Papa John’s CEO unfazed by Domino’s-Uber deal: ‘The more the merrier’


Papa John’s (PZZA) CEO Rob Lynch has some words for Domino’s (DPZ) delivery deal: Bring it on.

The pizza chain’s CEO is confident the chain will maintain its top spot in delivery as Domino’s joins forces with Uber (UBER) in a 12-month partnership to offer pizzas on its delivery apps.

Papa John’s entered the third-party delivery market back in 2019, when Lynch joined the pizza chain as CEO, with Uber Eats, Postmates, DoorDash (DASH), and Grubhub (JTKWY).

“Domino’s is coming in, but we’ve been competing with like 30,000 pizza shops since we got there,” Lynch told Yahoo Finance in a phone call following Papa John’s earnings results. “I mean, Mom and Pops and everybody else is all over the aggregator, so we’re still the leader. We’re going to hold that position. … It’s a big source of growth for us, so I say the more the merrier.”

Papa John’s stock is down 1.4% year to date, while Domino’s Pizza shares are up more than 14%.

Papa John’s-Domino’s pizza competition heats up

Domino’s agreement with Uber has been a major catalyst for the stock over the last month. The Papa John’s rival plans to roll out an initial test in the US with four markets this fall before expanding across the country by the end of 2023.

On a call with investors, Domino’s CEO Russell Weiner said the company aims to compete for its “fair share of this [third-party delivery] market over time” and believes there is an opportunity for roughly $1 billion of incremental sales in the US from the partnership.

The move wasn’t a complete surprise, as Wall Street thought Domino’s would eventually move beyond using its own internal app for online orders and join others including Little Caesars and Pizza Hut on delivery apps.

Papa John's pizza and food delivery on a concrete surface.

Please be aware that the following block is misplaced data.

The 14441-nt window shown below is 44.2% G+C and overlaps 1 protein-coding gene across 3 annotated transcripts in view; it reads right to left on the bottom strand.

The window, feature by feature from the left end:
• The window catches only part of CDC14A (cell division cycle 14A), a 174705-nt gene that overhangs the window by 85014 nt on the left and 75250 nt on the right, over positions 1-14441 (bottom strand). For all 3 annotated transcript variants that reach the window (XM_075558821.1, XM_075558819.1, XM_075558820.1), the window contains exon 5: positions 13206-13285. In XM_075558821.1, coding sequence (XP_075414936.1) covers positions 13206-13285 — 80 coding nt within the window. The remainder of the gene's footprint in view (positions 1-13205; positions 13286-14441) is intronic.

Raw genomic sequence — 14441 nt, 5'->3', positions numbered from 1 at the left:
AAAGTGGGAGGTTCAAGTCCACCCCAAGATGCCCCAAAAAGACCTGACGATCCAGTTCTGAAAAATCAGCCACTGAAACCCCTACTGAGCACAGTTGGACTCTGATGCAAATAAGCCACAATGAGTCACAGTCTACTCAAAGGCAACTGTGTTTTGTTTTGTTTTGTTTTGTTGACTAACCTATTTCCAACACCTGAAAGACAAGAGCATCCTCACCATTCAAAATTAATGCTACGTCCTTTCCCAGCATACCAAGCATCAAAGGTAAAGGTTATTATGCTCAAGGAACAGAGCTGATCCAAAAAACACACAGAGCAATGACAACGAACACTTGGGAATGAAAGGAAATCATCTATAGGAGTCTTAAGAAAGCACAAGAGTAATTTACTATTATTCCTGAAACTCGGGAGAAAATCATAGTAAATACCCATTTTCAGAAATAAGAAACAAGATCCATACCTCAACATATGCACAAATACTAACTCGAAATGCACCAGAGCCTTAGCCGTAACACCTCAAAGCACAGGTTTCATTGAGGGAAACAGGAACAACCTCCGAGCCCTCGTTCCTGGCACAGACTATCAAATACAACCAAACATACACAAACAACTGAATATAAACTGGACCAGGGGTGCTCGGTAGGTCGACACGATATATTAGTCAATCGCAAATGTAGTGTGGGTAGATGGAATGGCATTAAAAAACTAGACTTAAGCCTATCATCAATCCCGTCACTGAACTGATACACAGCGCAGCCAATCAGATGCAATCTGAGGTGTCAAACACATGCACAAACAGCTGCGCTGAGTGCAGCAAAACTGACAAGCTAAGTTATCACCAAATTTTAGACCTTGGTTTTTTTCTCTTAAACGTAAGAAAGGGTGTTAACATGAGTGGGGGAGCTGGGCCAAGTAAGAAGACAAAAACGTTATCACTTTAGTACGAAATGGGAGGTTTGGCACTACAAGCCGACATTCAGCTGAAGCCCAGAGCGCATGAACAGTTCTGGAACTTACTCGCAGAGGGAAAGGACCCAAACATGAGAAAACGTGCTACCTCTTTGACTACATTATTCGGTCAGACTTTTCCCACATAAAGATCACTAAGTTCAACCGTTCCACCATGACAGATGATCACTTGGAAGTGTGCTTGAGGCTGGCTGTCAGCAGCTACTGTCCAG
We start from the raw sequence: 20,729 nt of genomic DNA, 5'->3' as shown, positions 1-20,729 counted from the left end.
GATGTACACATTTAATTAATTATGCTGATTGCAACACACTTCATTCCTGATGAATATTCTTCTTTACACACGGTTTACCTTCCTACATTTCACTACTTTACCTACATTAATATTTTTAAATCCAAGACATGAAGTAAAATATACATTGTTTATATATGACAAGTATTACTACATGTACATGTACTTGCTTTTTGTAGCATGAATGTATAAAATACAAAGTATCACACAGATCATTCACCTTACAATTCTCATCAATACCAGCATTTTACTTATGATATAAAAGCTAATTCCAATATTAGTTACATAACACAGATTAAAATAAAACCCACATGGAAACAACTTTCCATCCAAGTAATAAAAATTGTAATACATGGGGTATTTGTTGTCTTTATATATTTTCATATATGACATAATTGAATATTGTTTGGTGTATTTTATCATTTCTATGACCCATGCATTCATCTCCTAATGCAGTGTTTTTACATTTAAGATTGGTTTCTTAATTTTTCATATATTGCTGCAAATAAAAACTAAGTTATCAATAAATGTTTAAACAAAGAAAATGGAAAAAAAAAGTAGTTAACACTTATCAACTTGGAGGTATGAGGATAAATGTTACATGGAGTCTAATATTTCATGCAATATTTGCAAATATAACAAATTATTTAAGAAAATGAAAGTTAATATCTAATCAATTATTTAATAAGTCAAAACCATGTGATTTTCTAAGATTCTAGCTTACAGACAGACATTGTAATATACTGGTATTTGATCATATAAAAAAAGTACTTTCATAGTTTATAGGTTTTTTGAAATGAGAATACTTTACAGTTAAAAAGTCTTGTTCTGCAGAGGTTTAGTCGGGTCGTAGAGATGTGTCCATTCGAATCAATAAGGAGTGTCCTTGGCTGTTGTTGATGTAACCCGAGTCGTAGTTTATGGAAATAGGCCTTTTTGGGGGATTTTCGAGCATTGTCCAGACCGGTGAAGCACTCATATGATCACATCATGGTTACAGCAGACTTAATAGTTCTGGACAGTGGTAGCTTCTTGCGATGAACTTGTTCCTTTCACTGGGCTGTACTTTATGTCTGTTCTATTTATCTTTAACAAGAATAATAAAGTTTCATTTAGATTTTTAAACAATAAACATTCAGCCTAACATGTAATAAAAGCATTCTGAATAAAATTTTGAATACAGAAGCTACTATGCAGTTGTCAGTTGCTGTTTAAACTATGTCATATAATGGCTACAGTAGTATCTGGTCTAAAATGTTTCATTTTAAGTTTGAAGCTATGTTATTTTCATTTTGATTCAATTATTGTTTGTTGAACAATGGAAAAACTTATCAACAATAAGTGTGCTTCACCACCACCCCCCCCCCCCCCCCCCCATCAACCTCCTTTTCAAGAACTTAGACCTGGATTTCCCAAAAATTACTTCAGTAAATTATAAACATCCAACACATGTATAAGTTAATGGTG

Papa John’s pizza and food delivery on a concrete surface, Lafayette, California, December 14, 2022. (Photo by Gado/.)

But for Cowen analyst Andrew Charles, Domino’s struck the deal with Uber Eats “sooner than we expected.” The analyst estimated the results of the partnership would have a relatively small impact on Domino’s sales.

“Based on other native delivery concepts that have added third-party delivery, this will result in a low-single-digit percent lift to same-store sales,” Charles wrote in a note to clients.

“I know Domino’s gets a ton of credit for being kind of a technology digital-first company,” Lynch said. “I’m not trying to diminish that, but we were the first to do that. … We made the strategic decision that we wanted to be where the customer was going, and that’s how we’ve always focused.”

Pizza pricing ‘kind of inconsistent’ with customer expectations

The competition on the delivery apps comes as consumers have pushed back against pricing at Papa John’s.

Last quarter, the company’s North America same-store sales dropped 1%, dragged lower by a 2% decline in franchisee restaurants’ same-store sales.

Lynch said franchisees raised prices too fast, which was “kind of inconsistent with what the customer expectation is.” He noted margins and “the hyperinflationary environment” as reasons for the franchisee increases.

For the full year, Papa John’s now expects same-store sales to remain flat to up to 2% given the softness in the first half of the year.

But Lynch is optimistic that Papa John’s value offerings will perform well in this environment.

“We’re bullish on the back half of the year,” he told Yahoo Finance. “I think our value relative to traditional quick-service restaurants has never been stronger.”

Brooke DiPalma is a reporter for Yahoo Finance. Follow her on Twitter at @BrookeDiPalma or email her at [email protected].

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